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Proc Natl Acad Sci U S A. 2007 Dec 11;104(50):19767-72. Epub 2007 Dec 3.

Structure, inhibitor, and regulatory mechanism of Lyp, a lymphoid-specific tyrosine phosphatase implicated in autoimmune diseases.

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  • 1Department of Biochemistry and Molecular Biology, Indiana University School of Medicine, 635 Barnhill Drive, Indianapolis, IN 46202.

Abstract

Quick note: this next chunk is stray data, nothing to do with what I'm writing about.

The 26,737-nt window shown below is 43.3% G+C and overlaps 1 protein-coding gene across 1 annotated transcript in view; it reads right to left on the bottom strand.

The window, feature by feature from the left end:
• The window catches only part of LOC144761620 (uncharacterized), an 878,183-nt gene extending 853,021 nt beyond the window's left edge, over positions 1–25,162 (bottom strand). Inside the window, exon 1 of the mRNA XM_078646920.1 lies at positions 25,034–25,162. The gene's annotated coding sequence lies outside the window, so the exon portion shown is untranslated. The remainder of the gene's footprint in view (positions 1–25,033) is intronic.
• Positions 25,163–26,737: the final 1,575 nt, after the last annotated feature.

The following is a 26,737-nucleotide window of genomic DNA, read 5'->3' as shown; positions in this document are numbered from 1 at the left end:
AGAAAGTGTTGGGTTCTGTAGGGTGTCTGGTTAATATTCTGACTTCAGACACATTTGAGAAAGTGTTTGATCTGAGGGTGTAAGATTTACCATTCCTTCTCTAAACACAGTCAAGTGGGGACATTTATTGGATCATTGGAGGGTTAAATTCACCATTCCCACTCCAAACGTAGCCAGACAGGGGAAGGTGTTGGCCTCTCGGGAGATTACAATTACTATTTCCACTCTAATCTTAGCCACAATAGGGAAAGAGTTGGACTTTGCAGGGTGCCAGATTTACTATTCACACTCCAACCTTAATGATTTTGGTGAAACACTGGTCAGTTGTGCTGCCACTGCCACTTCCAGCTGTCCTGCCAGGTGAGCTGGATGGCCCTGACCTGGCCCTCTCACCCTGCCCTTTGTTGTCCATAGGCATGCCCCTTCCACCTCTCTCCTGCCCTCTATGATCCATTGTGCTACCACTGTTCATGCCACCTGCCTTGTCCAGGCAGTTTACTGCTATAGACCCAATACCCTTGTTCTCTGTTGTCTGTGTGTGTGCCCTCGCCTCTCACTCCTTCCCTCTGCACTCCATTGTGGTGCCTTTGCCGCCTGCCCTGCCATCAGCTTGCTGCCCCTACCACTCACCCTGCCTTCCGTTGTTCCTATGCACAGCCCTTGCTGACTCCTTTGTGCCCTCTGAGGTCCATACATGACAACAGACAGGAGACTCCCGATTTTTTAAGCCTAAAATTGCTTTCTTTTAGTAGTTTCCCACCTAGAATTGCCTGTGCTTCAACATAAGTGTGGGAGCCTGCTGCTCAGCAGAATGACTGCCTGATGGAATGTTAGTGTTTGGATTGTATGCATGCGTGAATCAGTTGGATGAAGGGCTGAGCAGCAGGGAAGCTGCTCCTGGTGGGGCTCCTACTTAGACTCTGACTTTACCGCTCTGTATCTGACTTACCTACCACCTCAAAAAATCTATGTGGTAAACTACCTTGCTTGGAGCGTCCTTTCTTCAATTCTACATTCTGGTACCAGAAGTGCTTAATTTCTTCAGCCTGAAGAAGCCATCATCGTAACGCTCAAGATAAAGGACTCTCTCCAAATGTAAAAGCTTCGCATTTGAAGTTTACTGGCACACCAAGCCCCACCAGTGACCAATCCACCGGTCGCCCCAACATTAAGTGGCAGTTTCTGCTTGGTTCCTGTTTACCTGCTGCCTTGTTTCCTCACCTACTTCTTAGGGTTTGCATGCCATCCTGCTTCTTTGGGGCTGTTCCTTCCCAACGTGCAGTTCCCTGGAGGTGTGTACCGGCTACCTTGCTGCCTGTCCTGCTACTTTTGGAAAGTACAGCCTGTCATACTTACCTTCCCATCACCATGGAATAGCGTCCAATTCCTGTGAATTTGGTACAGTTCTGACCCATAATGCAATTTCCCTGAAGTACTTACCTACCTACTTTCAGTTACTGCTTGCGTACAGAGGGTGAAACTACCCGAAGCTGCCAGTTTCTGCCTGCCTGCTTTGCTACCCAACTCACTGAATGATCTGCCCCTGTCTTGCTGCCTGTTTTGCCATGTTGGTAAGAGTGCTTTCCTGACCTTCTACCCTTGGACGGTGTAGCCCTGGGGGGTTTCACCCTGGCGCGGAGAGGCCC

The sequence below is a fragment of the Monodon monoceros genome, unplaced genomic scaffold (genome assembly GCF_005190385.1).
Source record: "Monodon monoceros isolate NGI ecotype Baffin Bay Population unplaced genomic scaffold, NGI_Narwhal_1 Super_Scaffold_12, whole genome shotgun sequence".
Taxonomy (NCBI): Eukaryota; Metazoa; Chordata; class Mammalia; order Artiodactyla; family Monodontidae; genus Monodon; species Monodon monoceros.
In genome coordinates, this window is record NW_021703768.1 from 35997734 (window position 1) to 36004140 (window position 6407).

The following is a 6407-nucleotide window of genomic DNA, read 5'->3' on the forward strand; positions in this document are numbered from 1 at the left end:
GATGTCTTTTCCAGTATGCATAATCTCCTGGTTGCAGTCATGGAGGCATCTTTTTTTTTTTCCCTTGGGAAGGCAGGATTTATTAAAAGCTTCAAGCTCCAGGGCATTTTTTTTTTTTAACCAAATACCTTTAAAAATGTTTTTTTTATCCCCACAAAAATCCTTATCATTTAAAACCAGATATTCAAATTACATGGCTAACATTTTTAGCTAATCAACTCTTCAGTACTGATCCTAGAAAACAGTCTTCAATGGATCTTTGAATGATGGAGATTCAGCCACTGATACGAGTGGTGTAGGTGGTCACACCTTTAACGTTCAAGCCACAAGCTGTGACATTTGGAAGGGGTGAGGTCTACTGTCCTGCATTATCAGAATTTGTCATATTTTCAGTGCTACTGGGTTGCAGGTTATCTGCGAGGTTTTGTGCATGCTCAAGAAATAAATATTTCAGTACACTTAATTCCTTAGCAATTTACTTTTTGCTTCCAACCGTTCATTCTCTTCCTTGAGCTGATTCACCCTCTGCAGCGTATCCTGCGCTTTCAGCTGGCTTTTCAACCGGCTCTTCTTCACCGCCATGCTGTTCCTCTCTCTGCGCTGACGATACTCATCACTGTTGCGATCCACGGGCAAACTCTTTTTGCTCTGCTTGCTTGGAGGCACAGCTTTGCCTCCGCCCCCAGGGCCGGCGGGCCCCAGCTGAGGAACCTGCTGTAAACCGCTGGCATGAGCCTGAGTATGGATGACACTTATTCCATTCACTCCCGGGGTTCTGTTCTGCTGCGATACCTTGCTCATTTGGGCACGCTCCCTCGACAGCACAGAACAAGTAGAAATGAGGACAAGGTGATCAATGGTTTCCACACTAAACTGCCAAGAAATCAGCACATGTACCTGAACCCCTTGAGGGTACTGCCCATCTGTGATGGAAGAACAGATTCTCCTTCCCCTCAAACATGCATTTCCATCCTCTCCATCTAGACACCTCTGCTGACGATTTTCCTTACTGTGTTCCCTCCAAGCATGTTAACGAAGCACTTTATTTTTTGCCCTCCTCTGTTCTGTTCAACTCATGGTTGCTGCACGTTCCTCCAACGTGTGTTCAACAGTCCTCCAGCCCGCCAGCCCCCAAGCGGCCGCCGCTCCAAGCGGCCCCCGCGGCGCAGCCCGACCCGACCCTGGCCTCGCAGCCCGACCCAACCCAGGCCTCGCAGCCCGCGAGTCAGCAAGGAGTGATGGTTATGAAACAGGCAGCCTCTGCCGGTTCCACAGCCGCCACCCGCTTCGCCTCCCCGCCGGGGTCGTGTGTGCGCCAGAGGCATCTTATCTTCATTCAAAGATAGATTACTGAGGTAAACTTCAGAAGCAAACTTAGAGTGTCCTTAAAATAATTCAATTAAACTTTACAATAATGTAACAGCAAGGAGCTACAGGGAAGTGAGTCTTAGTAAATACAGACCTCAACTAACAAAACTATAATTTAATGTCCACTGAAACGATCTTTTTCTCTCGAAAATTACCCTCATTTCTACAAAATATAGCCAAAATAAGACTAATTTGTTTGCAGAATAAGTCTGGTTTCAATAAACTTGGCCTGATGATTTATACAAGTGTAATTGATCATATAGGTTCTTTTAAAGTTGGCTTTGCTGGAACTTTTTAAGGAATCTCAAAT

The lymphoid-specific tyrosine phosphatase (Lyp) has generated enormous interest because a single-nucleotide polymorphism in the gene (PTPN22) encoding Lyp produces a gain-of-function mutant phosphatase that is associated with several autoimmune diseases, including type I diabetes, rheumatoid arthritis, Graves disease, and systemic lupus erythematosus. Thus, Lyp represents a potential target for a broad spectrum of autoimmune disorders. Unfortunately, no Lyp inhibitor has been reported. In addition, little is known about the structure and biochemical mechanism that directly regulates Lyp function. Here, we report the identification of a bidentate salicylic acid-based Lyp inhibitor I-C11 with excellent cellular efficacy. Structural and mutational analyses indicate that the inhibitor binds both the active site and a nearby peripheral site unique to Lyp, thereby furnishing a solid foundation upon which inhibitors with therapeutic potency and selectivity can be developed. Moreover, a comparison of the apo- and inhibitor-bound Lyp structures reveals that the Lyp-specific region S(35)TKYKADK(42), which harbors a PKC phosphorylation site, could adopt either a loop or helical conformation. We show that Lyp is phosphorylated exclusively at Ser-35 by PKC both in vitro and in vivo. We provide evidence that the status of Ser-35 phosphorylation may dictate the conformational state of the insert region and thus Lyp substrate recognition. We demonstrate that Ser-35 phosphorylation impairs Lyp's ability to inactivate the Src family kinases and down-regulate T cell receptor signaling. Our data establish a mechanism by which PKC could attenuate the cellular function of Lyp, thereby augmenting T cell activation.

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